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Acne sufferers are more likely to have depression

Acne sufferers are almost two-thirds more likely to suffer from depression than other people.

A study found the increased depression risk in the first year after being diagnosed with the skin condition.

Almost one in five people with acne have been dumped because of it, with more than one in 10 losing their job, according to previous research.

The new study analysed more than 134,000 British sufferers to find the 63 per cent higher risk of major depression, in people from age seven to 50. 

They say doctors should keep a close eye on people with acne, which affects almost one in 10 people, and is far more common in women than men.

Acne sufferers are almost two-thirds more likely to suffer from depression (stock)


Children from poor families are up to four times more likely to start puberty early, research suggested in June 2017.

Boys are at the greatest risk, yet disadvantaged girls are still twice as likely to prematurely develop breasts or pubic hair, a study found.

Researchers believe this may be due to poverty causing youngsters stress, which leads to the early release of reproductive hormones.

Previous research suggests an early puberty increases a person’s risk of certain cancers, such as breast and endometrial in women, and prostate in men.

The past study’s author says parents can help delay their child’s puberty onset by encouraging them to exercise and eat well. 

This is because overweight youngsters have more energy reserves that ‘trick’ the body into sexually maturing. 

The researchers, from Murdoch Children’s Research Institute in Australia, asked 3,700 parents of children aged between eight and 11 years old whether signs of puberty had occurred.

Signs in girls include developing breasts, pubic and armpit hair, menstruating and acne. Puberty symptoms in boys include acne, facial and pubic hair, and muscle and height growth.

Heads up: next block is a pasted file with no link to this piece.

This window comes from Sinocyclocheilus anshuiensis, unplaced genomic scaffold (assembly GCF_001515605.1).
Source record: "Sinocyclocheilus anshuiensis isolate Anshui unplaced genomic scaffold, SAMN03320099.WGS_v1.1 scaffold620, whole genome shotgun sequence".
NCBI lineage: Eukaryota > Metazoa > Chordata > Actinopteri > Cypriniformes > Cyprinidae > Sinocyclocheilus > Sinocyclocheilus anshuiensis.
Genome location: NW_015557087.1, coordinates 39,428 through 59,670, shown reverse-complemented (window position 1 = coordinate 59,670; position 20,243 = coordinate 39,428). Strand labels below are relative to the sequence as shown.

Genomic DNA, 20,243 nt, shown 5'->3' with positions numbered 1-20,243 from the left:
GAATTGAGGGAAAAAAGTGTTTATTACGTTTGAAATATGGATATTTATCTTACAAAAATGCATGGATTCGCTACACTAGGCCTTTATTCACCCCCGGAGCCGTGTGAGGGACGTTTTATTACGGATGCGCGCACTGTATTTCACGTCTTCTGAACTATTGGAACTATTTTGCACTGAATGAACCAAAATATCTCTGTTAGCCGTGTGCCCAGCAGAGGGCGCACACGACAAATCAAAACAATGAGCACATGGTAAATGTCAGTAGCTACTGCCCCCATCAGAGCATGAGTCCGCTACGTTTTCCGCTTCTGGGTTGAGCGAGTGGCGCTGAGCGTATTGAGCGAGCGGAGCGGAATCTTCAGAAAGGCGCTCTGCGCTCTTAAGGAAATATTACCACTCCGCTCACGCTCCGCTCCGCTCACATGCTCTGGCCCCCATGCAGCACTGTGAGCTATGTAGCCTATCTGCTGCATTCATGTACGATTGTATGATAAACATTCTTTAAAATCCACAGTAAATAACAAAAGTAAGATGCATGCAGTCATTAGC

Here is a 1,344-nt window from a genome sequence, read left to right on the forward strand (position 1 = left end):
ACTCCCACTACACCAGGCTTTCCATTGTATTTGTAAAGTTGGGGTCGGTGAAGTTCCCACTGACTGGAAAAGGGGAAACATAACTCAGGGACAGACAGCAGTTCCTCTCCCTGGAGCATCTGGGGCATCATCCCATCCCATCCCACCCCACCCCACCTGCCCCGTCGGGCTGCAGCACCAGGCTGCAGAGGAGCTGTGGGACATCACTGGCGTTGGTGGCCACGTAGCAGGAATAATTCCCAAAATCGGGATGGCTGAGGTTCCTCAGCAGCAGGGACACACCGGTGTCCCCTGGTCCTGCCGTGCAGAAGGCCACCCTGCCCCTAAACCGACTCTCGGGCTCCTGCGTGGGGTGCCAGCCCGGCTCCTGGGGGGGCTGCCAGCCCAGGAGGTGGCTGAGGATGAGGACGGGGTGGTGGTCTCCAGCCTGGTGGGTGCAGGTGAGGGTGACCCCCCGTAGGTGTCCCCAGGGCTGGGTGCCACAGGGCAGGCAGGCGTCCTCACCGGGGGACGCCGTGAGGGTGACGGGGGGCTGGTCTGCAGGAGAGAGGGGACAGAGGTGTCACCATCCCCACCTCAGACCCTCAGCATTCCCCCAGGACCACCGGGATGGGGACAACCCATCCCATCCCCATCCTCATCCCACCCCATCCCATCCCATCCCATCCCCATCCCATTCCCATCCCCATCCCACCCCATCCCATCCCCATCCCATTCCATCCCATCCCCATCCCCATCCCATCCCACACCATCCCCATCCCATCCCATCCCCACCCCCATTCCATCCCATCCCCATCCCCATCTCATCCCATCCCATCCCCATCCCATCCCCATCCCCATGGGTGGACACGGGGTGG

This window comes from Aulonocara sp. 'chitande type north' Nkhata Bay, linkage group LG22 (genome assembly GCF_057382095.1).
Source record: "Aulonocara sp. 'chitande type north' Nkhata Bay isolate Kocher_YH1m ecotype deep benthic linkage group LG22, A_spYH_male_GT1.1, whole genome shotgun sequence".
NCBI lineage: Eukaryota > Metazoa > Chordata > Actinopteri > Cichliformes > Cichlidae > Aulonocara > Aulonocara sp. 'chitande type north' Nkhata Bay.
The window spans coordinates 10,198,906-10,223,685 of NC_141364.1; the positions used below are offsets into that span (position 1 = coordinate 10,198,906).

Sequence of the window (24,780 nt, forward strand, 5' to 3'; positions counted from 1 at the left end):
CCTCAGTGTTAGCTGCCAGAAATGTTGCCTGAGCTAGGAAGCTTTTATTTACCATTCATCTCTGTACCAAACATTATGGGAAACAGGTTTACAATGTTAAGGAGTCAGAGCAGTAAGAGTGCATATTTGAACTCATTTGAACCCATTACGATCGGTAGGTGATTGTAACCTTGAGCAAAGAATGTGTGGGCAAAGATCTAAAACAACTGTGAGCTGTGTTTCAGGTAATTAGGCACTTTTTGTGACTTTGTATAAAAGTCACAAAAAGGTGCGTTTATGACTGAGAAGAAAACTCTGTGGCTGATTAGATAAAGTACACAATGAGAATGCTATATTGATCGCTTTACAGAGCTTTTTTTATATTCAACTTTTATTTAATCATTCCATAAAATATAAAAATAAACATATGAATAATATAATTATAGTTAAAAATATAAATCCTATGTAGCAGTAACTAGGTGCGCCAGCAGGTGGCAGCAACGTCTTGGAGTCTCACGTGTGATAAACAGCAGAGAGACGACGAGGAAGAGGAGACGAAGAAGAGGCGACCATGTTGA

The researchers then compared the families’ incomes, level of education and occupations. 

‘It is more than skin-deep’ 

The study’s lead author, Dr Isabelle Vallerand, from the University of Calgary in Canada, said: ‘Acne appears to have a large effect on the self-esteem of patients living with the condition. It is more than skin-deep.

‘It is a condition that is quite visible to other people, which can be difficult to hide, so there may be a degree of shame or embarrassment about living with it.

‘There is an expectation that acne is for teenagers, and that people should grow out of it, which might make it particularly hard to live with for older people.’

A survey by the British Skin Foundation found more than half of acne sufferers have been insulted over it by friends, family and other people they know. Just over 10 per cent of more than 2,000 sufferers had been unfairly dismissed due to the skin condition.

Caused when tiny holes in the skin, called hair follicles, become blocked, acne causes painful spots across the face and upper body which can leave permanent scarring.

‘It’s imperative that we don’t trivialise the importance of acne’ 

The study, published in the British Journal of Dermatology, found sufferers have a significantly increased risk of developing major depression, but only in the first five years after being diagnosed with acne.

Based on data from the Health Improvement Network, a large patient database in the UK, it found the risk was highest within a year of diagnosis. Acne accounts for 3.5 million GP visits in the UK every year.

Consultant dermatologist Dr Emma Wedgeworth, a spokesman for the British Skin Foundation, said: ‘Unfortunately, this study won’t come as a surprise to most dermatologists, but I think it is a very important issue to highlight.

‘Acne can have a profound effect on people’s self-esteem and subsequently their mental health. It’s imperative that we don’t trivialise the importance of acne and that doctors ensure it is promptly and effectively treated.’

The study compared 134,437 acne patients with more than 1.7 million people without acne.

Dr Vallerand added: ‘This study highlights an important link between skin disease and mental illness. Given the risk of depression was highest in the period right after the first time a patient presented to a physician for acne concerns, it shows just how impactful our skin can be towards our overall mental health.’